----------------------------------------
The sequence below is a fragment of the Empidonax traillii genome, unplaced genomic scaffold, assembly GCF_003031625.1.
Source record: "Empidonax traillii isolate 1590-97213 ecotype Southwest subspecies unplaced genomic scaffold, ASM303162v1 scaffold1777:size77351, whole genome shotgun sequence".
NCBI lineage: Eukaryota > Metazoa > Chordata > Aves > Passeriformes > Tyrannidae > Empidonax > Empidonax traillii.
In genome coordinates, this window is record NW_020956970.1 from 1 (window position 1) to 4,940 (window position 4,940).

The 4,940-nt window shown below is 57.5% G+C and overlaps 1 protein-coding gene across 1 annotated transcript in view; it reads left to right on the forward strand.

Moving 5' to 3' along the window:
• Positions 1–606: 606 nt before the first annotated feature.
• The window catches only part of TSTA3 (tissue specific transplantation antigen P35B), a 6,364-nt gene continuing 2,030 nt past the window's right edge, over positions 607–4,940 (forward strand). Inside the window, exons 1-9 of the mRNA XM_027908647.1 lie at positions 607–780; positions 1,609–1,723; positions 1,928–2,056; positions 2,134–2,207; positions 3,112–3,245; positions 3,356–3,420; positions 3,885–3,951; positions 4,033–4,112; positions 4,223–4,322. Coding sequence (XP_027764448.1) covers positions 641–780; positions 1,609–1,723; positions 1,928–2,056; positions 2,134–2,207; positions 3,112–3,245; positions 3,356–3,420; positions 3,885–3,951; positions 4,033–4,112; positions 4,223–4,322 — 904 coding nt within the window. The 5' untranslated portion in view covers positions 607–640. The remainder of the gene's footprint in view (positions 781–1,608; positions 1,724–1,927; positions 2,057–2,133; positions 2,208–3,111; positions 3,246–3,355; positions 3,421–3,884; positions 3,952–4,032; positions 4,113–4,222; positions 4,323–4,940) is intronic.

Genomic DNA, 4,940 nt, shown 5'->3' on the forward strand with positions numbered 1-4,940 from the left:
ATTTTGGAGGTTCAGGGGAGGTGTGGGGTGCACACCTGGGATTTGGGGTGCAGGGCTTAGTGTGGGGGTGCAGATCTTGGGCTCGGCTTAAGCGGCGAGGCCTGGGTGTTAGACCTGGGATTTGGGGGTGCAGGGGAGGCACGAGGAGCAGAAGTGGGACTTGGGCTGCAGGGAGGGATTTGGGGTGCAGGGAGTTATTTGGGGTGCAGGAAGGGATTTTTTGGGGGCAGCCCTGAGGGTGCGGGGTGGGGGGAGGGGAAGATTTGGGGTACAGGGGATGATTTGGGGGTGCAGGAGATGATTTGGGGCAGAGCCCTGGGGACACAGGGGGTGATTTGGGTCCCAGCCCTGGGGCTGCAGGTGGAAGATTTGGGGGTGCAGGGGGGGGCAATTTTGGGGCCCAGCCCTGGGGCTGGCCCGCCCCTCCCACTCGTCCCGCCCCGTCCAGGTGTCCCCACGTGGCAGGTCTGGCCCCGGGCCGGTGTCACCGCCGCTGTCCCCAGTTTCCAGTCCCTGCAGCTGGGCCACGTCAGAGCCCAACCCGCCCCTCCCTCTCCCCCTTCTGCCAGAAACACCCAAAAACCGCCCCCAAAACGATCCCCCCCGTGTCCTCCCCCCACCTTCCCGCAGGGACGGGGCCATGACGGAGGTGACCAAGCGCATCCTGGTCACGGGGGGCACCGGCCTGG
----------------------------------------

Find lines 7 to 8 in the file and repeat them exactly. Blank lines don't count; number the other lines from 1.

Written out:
• Positions 1–606: 606 nt before the first annotated feature.
• The window catches only part of TSTA3 (tissue specific transplantation antigen P35B), a 6,364-nt gene continuing 2,030 nt past the window's right edge, over positions 607–4,940 (forward strand). Inside the window, exons 1-9 of the mRNA XM_027908647.1 lie at positions 607–780; positions 1,609–1,723; positions 1,928–2,056; positions 2,134–2,207; positions 3,112–3,245; positions 3,356–3,420; positions 3,885–3,951; positions 4,033–4,112; positions 4,223–4,322. Coding sequence (XP_027764448.1) covers positions 641–780; positions 1,609–1,723; positions 1,928–2,056; positions 2,134–2,207; positions 3,112–3,245; positions 3,356–3,420; positions 3,885–3,951; positions 4,033–4,112; positions 4,223–4,322 — 904 coding nt within the window. The 5' untranslated portion in view covers positions 607–640. The remainder of the gene's footprint in view (positions 781–1,608; positions 1,724–1,927; positions 2,057–2,133; positions 2,208–3,111; positions 3,246–3,355; positions 3,421–3,884; positions 3,952–4,032; positions 4,113–4,222; positions 4,323–4,940) is intronic.